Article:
• 16. Two risk assessments to be made Margin of error Confidence interval Estimated error around the Interval that probably contains the measurement, observation, or true population parameter calculation of statistics Confidence expresses probabilityInterval of possible values for the that the true parameter is in the statistic relative to the statistic intervalCopyright 2011 Square Peg Consulting, LLC, All Rights Reserved 15
  • 17. Margin of error exampleMargin of error % = 3 / 18 (x100) = 16.7% 18 Statistic 17 Sample Interval of statistic values: 3 20 ½ Interval Margin of error % = +/- 1.5 / 18 (x100) = +/- 8.3%Copyright 2011 Square Peg Consulting, LLC, All Rights Reserved 16
  • 18. Confidence interval• For some probability—for example, 95%--the true population statistic is within the interval – 5% of the trials may not have intervals that contain the true population – For a single trial, there is a 95% confidence that the true population statistic is within the sample interval For 95/100 trials Sample interval contains the true population statistics For 1 trial 5% chance the interval does not contain the true population statistics 18 Statistic Sample Interval of statistic: 3 17 20Copyright 2011 Square Peg Consulting, LLC, All Rights Reserved 17
  • 19. Confidence interval for proportional data Interval = p +/- Z * [p * (1 - p) / N] Where Z is range value of standard Normal distribution Z is normalized to the standard deviation Z = 1 means 1 σ from the mean Z rangeCopyright 2011 Square Peg Consulting, LLC, All Rights Reserved 18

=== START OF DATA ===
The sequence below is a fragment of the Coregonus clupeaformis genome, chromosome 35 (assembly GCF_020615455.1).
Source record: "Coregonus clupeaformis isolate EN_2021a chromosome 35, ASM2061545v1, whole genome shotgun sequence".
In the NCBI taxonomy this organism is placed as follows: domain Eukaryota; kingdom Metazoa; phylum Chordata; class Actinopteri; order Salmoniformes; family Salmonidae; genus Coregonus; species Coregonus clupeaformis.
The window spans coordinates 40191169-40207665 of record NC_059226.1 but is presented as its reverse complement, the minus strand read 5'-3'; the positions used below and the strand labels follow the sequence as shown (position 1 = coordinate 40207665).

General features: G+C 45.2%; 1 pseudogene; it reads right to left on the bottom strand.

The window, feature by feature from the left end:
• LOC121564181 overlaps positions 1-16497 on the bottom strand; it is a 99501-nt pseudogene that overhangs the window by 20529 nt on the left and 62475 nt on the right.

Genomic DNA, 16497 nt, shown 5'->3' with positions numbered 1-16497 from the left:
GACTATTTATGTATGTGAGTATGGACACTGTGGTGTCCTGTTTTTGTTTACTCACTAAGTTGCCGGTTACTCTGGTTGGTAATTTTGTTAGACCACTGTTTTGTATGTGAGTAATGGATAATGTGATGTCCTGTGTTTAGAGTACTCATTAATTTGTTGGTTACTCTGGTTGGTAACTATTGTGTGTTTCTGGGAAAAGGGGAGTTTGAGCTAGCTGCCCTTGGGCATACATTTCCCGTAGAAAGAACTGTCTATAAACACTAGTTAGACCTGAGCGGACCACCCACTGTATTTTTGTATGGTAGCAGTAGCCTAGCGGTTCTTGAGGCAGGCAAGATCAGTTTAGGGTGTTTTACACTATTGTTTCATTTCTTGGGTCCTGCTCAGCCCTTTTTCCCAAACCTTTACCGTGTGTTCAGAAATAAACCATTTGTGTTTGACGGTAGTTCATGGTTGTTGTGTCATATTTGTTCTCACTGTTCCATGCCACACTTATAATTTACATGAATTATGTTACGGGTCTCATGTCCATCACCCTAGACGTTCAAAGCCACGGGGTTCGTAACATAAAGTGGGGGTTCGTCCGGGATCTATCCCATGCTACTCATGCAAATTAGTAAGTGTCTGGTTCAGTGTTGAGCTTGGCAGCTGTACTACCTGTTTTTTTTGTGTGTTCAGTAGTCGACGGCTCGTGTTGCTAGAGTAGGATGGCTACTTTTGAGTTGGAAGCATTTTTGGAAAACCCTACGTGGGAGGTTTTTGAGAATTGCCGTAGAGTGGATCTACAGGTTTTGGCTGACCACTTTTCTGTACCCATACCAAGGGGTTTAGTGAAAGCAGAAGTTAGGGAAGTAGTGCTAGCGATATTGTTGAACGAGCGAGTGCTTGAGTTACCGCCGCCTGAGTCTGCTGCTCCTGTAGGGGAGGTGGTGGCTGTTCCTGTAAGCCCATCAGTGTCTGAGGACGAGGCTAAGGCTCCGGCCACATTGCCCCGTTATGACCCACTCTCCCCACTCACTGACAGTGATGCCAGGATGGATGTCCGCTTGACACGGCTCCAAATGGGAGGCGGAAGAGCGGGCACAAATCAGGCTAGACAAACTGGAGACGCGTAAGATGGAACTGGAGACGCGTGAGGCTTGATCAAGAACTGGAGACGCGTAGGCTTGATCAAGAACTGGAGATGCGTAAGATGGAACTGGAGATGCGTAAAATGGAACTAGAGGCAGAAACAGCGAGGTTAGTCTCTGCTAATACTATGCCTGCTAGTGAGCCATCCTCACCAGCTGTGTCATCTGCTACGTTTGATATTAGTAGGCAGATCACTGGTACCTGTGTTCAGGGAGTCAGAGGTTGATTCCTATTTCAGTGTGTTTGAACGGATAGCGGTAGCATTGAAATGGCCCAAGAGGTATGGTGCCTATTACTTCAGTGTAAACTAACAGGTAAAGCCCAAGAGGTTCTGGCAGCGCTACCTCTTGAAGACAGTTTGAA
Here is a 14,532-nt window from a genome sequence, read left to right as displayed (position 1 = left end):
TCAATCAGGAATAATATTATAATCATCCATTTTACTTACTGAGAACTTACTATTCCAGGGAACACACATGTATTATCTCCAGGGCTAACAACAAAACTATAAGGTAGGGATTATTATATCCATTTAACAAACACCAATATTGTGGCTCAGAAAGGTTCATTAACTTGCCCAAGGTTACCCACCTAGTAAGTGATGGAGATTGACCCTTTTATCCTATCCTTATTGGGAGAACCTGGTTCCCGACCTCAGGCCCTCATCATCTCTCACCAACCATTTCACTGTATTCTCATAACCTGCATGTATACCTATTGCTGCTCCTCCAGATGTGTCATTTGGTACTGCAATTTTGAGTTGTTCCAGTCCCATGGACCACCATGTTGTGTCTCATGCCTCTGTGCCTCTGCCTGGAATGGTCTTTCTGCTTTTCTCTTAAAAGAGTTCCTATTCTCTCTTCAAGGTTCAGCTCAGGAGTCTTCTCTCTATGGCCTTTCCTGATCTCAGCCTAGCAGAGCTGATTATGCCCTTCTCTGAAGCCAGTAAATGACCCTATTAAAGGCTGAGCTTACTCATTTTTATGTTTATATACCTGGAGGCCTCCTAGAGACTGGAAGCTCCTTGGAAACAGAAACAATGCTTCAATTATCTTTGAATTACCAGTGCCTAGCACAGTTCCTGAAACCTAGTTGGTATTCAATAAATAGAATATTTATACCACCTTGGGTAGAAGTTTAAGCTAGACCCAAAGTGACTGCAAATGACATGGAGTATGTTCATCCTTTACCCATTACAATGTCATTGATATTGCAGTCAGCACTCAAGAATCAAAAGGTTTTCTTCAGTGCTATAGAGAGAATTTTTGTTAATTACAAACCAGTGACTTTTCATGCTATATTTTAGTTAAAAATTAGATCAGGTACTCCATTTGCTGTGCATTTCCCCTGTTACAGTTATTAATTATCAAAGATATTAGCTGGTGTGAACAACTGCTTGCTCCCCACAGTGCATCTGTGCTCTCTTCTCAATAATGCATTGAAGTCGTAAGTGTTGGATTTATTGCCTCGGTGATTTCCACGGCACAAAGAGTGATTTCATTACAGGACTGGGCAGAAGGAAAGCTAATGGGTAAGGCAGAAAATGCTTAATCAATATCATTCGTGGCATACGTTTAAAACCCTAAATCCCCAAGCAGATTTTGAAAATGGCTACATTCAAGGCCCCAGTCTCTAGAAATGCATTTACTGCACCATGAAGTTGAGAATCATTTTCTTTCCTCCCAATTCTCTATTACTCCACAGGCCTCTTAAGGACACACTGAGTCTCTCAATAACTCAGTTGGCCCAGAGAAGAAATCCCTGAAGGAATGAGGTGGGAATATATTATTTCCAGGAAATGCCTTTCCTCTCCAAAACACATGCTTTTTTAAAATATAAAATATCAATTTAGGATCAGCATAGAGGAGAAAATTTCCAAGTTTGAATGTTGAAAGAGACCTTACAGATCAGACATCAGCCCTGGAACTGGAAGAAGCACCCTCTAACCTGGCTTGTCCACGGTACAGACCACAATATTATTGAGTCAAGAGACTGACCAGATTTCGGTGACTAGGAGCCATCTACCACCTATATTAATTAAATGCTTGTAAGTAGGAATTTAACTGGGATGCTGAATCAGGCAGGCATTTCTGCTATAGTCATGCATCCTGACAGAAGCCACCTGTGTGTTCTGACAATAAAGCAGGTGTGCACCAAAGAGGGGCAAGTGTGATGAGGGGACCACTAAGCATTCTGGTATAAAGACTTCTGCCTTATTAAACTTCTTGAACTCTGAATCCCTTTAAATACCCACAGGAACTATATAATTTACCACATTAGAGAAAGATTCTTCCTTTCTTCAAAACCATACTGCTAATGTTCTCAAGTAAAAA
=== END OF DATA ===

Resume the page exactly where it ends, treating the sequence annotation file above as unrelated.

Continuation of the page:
• 20. Margin of error, proportional data +/- Margin of Error = ½ Interval width / p Where ½ Interval width = +/- Z * [p * (1 - p) / N] Z = 1.96Copyright 2011 Square Peg Consulting, LLC, All Rights Reserved 19
  • 21. Hypothesis Testing Quantitative Methods in Project ManagementCopyright 2011 Square Peg Consulting, LLC, All Rights Reserved 20
  • 22. What if …. ?Design parameter change – You change a system design parameter with an expectation that there will be a difference in performance. – Comparing the ‘before’ to the ‘after’, is the difference a matter of chance, or has there been a systemic change in performance?Copyright 2011 Square Peg Consulting, LLC, All Rights Reserved 21
  • 23. Distributions of X and Y Sample X Sample YCopyright 2011 Square Peg Consulting, LLC, All Rights Reserved 22